“USA!” the crowd began chanting, which I admit was a bit odd, given “Encore!” or “One more!” are the standard go to, but with them hailing from the Motor City, it worked. “Dallas, you fucking rock!” Joshua said once they retook the stage. “True story.” he stated, as he talked about a dream he had the night before they left on this tour. In his dream, they were opening for Kid Rock, who he said was digging some of the songs they were playing. “Then we played a heavier song, and I turned around and he was mouthing ‘Fuck you.’ Then I turned back around and all of his fans were leaving.”
He had no ill will towards Kid Rock, and even noted if anyone there liked his music then that was cool. “But this ain’t a fucking Kid Rock show.” he pointed out, and they were going to do what they wanted to do.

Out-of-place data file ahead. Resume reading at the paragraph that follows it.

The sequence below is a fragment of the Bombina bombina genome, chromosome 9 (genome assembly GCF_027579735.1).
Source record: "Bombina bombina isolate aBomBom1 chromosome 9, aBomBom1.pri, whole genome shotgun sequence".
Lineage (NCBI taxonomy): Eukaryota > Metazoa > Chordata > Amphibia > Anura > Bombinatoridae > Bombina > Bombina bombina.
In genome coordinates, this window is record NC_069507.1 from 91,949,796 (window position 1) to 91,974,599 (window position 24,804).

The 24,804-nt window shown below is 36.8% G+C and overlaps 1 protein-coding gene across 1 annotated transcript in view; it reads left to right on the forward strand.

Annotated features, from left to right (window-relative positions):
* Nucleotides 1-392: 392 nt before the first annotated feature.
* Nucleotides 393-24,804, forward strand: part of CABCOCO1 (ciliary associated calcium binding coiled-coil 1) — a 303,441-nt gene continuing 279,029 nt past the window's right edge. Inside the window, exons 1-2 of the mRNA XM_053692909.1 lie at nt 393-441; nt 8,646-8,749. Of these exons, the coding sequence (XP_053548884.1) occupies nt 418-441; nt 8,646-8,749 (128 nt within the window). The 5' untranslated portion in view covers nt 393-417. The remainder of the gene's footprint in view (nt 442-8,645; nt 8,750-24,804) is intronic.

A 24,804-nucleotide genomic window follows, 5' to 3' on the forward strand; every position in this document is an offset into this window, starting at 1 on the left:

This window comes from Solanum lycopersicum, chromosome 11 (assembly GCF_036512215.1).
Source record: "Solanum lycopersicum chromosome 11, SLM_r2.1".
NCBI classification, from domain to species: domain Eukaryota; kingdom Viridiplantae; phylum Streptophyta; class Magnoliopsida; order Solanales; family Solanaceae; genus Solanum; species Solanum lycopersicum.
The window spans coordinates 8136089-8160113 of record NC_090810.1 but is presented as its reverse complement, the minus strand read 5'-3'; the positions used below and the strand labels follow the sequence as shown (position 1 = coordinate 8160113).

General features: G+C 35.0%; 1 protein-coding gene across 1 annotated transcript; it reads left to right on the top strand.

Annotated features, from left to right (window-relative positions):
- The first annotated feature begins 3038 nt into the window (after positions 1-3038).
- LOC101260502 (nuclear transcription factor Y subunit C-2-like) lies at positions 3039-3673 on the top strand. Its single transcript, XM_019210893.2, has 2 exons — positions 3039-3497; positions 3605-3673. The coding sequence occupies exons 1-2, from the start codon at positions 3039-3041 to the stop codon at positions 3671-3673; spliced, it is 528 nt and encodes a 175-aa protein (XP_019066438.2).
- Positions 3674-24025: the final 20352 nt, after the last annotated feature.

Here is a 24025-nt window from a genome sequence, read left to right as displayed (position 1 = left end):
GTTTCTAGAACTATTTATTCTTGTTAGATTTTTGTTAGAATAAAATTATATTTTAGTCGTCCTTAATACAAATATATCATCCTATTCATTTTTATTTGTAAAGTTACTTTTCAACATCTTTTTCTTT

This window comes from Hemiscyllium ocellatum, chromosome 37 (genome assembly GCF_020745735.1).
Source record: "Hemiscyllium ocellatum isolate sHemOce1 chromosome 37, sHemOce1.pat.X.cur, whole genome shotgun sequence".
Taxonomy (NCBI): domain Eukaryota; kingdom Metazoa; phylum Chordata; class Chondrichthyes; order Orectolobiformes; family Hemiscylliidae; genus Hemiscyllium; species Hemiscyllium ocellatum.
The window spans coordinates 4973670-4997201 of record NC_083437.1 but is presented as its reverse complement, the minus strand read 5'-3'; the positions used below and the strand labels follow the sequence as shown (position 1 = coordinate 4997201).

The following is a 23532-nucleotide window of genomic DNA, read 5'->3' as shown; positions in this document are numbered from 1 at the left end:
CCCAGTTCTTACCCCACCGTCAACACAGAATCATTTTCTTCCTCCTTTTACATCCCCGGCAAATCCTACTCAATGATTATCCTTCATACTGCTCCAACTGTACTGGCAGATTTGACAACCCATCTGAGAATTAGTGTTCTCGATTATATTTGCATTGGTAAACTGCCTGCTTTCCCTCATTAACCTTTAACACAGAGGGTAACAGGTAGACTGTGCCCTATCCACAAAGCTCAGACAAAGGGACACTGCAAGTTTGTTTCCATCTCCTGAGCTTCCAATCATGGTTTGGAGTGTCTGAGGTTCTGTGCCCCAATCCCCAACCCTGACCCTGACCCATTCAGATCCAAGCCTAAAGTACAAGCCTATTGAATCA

What they wanted to do was, in my opinion, the most beautiful song they have in their arsenal, “A Haunting”. “But if you come back to haunt me, I would swear I heard you talking through the walls again. All night I’d be pretending every noise I heard was just your ghost.” Joshua sang on the chorus, while a projection from a webcam that was mounted on his keyboard was displayed on the ball, making for an interesting perspective.
“That got me warmed up.” Daniel remarked after the song was done. He had grabbed the main mic and was clearly chomping at the bit over what was up next and hopped about the stage. “I don’t give a shit what you think, I’m gonna dance on this one!”
Despite their album still being so fresh, “If You Didn’t See Me (The You Weren’t On the Dancefloor)” seems to have already become a classic, and was one some fans were hungry for since Dale Earnhardt Jr. Jr. had started. Fittingly, a disco ball spun around on that ball, though it did periodically change to other visuals. The crowd was really getting into that one, truly losing themselves in the music, and the party was taken to new heights when Daniel got on the “dance floor” so to speak. That is to say that he got down in the pit amidst some of the fans on stage left.